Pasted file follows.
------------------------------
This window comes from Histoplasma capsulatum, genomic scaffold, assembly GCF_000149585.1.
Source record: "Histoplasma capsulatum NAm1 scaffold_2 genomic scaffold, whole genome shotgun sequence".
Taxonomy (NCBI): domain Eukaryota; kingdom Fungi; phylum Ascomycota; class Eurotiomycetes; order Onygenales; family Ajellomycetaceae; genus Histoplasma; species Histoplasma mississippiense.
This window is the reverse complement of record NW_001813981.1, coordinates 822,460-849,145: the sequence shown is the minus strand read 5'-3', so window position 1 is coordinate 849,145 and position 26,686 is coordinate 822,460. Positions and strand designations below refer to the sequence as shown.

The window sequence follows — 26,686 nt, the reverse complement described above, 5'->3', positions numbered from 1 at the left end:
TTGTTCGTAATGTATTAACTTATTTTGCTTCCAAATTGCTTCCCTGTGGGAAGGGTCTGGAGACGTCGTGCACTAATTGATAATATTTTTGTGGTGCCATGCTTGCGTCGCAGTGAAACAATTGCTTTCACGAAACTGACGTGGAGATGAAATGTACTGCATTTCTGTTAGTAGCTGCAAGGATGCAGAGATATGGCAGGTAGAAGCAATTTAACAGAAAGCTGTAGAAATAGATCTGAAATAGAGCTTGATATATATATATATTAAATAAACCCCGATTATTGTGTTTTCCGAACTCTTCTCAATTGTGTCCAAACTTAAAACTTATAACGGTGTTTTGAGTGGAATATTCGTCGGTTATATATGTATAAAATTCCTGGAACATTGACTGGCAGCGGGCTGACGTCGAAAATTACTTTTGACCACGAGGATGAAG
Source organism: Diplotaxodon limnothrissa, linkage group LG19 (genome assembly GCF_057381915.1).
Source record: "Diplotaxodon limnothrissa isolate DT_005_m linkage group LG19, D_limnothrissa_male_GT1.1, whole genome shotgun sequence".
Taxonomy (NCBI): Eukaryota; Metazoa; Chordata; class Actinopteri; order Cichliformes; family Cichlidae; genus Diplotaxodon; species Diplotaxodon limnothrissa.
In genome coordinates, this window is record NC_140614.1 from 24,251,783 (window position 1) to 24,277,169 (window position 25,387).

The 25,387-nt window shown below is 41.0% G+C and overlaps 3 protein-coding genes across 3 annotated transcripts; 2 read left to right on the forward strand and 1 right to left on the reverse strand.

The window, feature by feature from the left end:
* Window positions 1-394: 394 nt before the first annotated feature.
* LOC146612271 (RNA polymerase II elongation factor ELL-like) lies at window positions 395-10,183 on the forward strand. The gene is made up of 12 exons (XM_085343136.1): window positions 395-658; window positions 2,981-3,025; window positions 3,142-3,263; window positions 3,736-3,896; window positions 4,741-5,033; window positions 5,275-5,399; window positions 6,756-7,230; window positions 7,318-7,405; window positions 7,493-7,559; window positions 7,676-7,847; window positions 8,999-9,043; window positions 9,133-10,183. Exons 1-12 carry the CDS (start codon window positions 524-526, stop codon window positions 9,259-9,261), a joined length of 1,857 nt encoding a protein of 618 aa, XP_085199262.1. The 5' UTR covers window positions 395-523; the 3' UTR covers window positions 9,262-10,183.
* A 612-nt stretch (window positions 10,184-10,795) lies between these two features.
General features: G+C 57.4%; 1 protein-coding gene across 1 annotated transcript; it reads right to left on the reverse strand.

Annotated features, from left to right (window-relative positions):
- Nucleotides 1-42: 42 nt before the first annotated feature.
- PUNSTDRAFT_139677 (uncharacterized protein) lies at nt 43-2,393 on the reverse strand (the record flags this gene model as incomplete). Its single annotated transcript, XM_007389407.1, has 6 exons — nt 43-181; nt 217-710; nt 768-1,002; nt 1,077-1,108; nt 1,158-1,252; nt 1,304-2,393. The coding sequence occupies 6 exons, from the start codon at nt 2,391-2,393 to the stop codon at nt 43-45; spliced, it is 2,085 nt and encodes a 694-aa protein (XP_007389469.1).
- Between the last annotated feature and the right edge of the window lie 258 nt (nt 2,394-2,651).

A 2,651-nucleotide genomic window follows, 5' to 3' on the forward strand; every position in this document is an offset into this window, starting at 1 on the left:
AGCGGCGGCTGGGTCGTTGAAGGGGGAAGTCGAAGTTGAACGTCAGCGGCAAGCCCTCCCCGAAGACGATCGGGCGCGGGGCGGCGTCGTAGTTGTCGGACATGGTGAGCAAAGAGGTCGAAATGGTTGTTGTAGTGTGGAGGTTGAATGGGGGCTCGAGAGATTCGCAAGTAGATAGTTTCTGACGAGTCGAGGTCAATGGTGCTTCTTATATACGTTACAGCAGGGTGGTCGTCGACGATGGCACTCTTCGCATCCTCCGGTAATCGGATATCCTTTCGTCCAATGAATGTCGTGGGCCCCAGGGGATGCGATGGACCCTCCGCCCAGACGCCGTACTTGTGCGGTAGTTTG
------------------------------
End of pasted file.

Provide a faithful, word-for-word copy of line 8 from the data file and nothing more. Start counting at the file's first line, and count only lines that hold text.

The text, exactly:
Source record: "Diplotaxodon limnothrissa isolate DT_005_m linkage group LG19, D_limnothrissa_male_GT1.1, whole genome shotgun sequence".